There’s a cycle in technology where people figure out that you can make money out of something and so everyone jumps on the bandwagon. You know .com, e-commerce (in fact e-everything), SaaS (and its forerunner ASP), the Cloud, Big Data… Though the bandwagons come and go, some practical technologies usually emerge as successful and viable and remain long after the bandwagon has disappeared out of sight. Currently one of those bandwagons is IoT (the Internet of Things).
The IoT is a strange umbrella term (not a standard of any form) which I’ll boil down to the general idea of taking various devices and making them “accessible” (readable, controllable) over the Internet. What sort of devices? Well in most cases they’re things we know and “love”, but I suspect some of the most interesting may be things that we’ll see wouldn’t even make sense without Internet connectivity. Here are some we’re seeing appear on the market right now:
- Utility (Electricity, Gas, Oil, Water) Smart Meters
- Smart Heating and Lighting controls
- Home appliances: Kettles, Washing Machines, Fridges…
- Crop monitoring
And on the brand new side:
- Product ordering buttons (e.g. Amazon Dash Buttons)
What links all of these things though is:
- An on board controller with networking
- A short distance network
- An optional local “hub” device, either intelligent or just to bridge networks
- A long(er) distance network
- Control software
- User Interface software
- You can’t control the network so you need to make your IoT system network-tolerant
The Networks themselves are the Big Risk
Now, a wise man once said to me: “You know, compared even to Mobile apps the IoT has an even bigger problem: It just has to work; It can’t be popping up error messages for users to respond to: there’s no one there to respond”. And yet the quality of the network poses a major risk, as once again the networks (private, wifi, 3G/4G, Internet) in use will pose big challenges: at times being slow, overloaded, affected by the weather, affected by landscape, building structures and more.
Take a quick look at the diagram above and you can see that the developers can control the software and hardware aspects by choosing/developing appropriate technology, but they have no control of the network. So, basically they have to build and design hardware and software which is network-tolerant, rather than assume that the network will be good.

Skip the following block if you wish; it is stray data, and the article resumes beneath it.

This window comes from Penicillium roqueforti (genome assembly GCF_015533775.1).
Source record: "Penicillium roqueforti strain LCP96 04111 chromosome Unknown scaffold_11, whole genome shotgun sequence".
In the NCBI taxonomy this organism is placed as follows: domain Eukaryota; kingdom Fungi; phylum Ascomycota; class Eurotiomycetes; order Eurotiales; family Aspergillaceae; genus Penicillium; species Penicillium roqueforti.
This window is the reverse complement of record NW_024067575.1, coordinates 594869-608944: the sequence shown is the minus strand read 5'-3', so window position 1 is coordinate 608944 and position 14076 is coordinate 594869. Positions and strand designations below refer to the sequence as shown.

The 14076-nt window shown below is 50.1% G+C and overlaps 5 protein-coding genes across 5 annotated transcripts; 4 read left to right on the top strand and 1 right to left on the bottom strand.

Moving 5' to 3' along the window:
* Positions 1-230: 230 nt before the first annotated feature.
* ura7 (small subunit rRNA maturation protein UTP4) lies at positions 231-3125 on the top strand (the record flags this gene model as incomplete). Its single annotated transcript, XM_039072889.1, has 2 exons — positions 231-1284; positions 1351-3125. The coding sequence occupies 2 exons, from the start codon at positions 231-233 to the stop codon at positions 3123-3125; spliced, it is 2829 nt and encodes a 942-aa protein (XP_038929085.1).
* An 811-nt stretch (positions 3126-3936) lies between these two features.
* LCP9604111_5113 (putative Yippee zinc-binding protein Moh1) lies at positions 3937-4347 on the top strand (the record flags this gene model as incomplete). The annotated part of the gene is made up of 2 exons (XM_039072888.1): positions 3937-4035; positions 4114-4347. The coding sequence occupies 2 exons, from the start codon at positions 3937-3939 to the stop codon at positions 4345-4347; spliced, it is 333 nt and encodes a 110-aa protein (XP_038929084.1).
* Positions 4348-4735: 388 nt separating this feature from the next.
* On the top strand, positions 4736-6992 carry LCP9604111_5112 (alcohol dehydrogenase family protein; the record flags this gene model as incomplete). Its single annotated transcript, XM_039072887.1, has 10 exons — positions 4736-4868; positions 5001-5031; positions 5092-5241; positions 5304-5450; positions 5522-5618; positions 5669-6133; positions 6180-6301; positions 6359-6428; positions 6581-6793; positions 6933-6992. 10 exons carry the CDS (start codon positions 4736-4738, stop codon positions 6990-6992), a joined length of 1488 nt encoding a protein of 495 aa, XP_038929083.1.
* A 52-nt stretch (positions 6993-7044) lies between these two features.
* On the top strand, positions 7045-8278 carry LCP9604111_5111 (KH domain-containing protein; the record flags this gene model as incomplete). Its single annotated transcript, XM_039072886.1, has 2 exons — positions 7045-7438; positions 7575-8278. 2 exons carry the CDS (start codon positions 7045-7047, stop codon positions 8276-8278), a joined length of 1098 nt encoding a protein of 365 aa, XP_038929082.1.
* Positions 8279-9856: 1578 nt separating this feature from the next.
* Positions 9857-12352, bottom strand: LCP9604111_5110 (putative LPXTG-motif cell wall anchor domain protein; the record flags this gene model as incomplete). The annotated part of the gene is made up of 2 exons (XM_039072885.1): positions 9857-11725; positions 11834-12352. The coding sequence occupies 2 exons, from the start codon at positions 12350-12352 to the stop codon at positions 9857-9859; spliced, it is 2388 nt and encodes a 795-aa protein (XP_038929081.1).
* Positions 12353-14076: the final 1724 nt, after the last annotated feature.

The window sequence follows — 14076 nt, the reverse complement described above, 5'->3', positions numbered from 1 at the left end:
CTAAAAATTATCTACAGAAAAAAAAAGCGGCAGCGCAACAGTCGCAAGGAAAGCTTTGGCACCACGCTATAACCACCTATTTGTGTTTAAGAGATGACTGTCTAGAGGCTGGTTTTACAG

In the non-IoT world some vendors have got the hang of this, for example:
- Skype will pop up the message: “There is a problem with the network, we’ll try to get the call back for you”
The secret is they’re not asking you to press any buttons, they’re going to retry the operation, reset themselves, whatever they have to do.
Contrast that with the norm:
- The spinning wheel of nervousness
- Nasty popups with meaningless error messages, which when you click OK, exit the app!
The IoT needs to take that Skype-like (we’ll fix it automatically if we can) approach because there’s no one there to click OK. Errors need to be logged in the background and uploaded when the network returns, like motor vehicle diagnostics, only much better!
The issues of Perfect Development Networks
The problem is that when the developers and testers build the solution in their nice “lab” environment they don’t experience these “real” network problems and tend to concentrate on the functionality.
The devices might get an outing in the real world when they produce prototypes for people to try, but there will be a limited number of these and so if for example the probability of a network error is 1/10,000 you’ll almost certainly not encounter it during this kind of testing.
So it’ll then be up to us, the consumer, to perform the “real testing” and that’s going to inevitably lead to failures and one star reviews, which will really affect the product’s reputation:
- OK in the Office but Rubbish Outside!
- Keeps Freezing Up!
- So Slow! Don’t waste your time with this app!
- Doesn’t Even Deserve 1 Star!
Think it can’t happen, or doesn’t matter, just take a look at what happened when the Google Nest heating controls “bricked” during an automated software update https://www.nytimes.com/2016/01/14/fashion/nest-thermostat-glitch-battery-dies-software-freeze.html?_r=0. Users were concerned that they’d have burst pipes as the heating shut down. Google pulled the plug (pardon the pun!) in April 2016. While you can’t legislate for a network cutting out at the wrong moment, you need to make your software “Do the right thing” if you are going to make a business out of it.
The need for Bad Networks in Development and Test
We need to change the probability of the network failures from 1/10,000 to 1/10 or less on demand, and make that available to the developers and testers so they can build and test their automated recovery strategies. How?
Well, we’ve being doing this for years with our NE-ONE and INE Network emulators. Developers have used our Network Emulators to improve both their mobile apps and other network dependant software to the point where they could recover most conditions without user intervention, or in the case of apps like Skype recognise the condition and retry on the user’s behalf.
The IoT bandwagon is new, but it’s reliance on the network is absolute, even more than Mobile (hand-held) technology. It is, after all, “The Internet of Things”. So developing & testing in realistically bad networks is mandatory and the good news is that virtual test network technology that enables you to create “bad networks” on demand is readily available.